The United States and Britain rejected German calls for a global managed currency system, insisting that Europe needs to get its own house in order to ensure that the burden of absorbing the impact of the Asian crisis is more evenly shared.
Robert Rubin, US Treasury Secretary, said: "It seems that Europe needs to play a much larger role through fast growth and more open markets."
Finance ministers agreed that since they met last year financial market conditions "have worsened" and that the impact of financial crises is now felt "beyond the regions where the crises occurred".
The Chancellor said the growth outlook has fallen from 4 per cent two years ago to 2 per cent this year. "People are looking to Europe and Asia as well as the US to be the engine of growth."
He warned: "We are all agreed that there should be no return to protectionism. We are all aware that this is a testing year."
Mr Brown said that he wanted the new round of World Trade Organisation trade liberalisation talks to begin earlier than planned, saying this would be a good signal of the commitment of the major industrialised nations to free trade.
The G7 endorsed proposals from the Bundesbank president Hans Tietmeyer for a new Financial Stability Forum to act as an early warning system against destabilising financial crises.
The 35-strong committee, to be headed by the managing director of the Bank for International Settlement, Andrew Crockett, and composed of officials from the G7 countries, central banks and the main regulatory bodies, will start its work in April.
The forum would initially be limited to G7 members but may be widened later to include other countries.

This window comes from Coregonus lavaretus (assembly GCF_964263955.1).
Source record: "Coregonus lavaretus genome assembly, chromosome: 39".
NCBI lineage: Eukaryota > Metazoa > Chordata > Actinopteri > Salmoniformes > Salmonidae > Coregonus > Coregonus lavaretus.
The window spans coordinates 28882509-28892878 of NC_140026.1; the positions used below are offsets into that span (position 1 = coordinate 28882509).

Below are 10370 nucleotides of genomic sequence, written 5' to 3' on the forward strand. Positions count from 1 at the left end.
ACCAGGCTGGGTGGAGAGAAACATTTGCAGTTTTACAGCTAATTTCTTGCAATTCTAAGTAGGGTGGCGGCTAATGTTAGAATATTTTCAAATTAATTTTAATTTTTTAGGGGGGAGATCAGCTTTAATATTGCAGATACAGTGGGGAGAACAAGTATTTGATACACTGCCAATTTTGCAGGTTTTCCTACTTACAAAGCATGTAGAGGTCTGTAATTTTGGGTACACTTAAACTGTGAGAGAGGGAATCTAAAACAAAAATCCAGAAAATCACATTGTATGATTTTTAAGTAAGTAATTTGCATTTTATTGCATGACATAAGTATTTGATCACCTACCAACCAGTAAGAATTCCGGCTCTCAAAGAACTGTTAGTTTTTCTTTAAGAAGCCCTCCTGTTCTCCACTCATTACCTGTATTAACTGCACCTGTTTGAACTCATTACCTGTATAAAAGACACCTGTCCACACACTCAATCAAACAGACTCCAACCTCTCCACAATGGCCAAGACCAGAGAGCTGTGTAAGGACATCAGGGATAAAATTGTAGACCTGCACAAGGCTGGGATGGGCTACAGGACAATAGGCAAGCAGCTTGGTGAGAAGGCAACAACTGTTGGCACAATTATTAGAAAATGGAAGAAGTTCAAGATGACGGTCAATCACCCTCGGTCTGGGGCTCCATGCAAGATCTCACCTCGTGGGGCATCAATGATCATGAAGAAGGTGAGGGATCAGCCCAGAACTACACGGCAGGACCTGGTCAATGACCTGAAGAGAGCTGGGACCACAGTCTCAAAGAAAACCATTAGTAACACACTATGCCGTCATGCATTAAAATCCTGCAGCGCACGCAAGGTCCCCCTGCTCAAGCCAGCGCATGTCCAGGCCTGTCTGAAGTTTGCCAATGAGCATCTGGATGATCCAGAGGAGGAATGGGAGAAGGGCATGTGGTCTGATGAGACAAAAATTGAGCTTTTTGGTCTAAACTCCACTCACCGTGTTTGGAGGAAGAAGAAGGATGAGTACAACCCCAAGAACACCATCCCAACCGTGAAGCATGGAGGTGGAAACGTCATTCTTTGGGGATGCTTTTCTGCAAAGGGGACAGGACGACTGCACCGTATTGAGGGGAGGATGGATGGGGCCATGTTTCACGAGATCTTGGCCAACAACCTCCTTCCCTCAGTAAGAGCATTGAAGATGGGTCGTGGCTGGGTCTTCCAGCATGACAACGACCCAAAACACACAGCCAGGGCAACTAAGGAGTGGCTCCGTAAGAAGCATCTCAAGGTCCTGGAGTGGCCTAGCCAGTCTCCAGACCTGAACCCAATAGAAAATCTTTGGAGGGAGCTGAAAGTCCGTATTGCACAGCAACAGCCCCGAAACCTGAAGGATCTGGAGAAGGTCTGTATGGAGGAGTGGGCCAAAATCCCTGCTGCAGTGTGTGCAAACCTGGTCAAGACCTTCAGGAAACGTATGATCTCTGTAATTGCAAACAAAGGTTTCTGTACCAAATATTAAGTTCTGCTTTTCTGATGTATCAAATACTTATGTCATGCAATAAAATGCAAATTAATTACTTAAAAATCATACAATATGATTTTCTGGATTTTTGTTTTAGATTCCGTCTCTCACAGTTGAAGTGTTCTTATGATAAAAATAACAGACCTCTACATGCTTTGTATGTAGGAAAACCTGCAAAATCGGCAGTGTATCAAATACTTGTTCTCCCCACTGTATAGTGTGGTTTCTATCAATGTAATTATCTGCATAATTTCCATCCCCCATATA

Dr Tietmeyer said after the meeting that the forum was "not an absolute guarantee that there will be no crisis in the future.
"The [global financial] architecture improvement cannot be done by building one new building. We have to improve existing buildings."
The ministers also agreed to try and seek an agreement at this summer's G7 summit in Cologne on aid for highly indebted poor countries.
The Chancellor, who on Saturday tabled fresh proposals to speed up debt write-offs, welcomed the move. "It is the strongest statement we have on debt at a G7 summit," he said.
However, the unity on these specific issues was eclipsed by deeper divisions on the broader issues affecting world growth.
Alan Greenspan, the chairman of the Federal Reserve, the US central bank, dismissed the German idea of currency bans as unworkable insisting that the way to avoid currency crises was to pursue "sound policies".
While the US and UK got top marks for efforts to keep their economies on even keel, the Europeans were told they needed "an appropriate mix of macro economic policies and structural measures aimed at promoting strong and sustainable domestic-led growth and fostering employment".
A US official said afterwards, "in other words the current mix is not appropriate".
A jovial Oskar Lafontaine, the German finance minister who chaired Saturday's meeting, shrugged off the failure of his currency plan.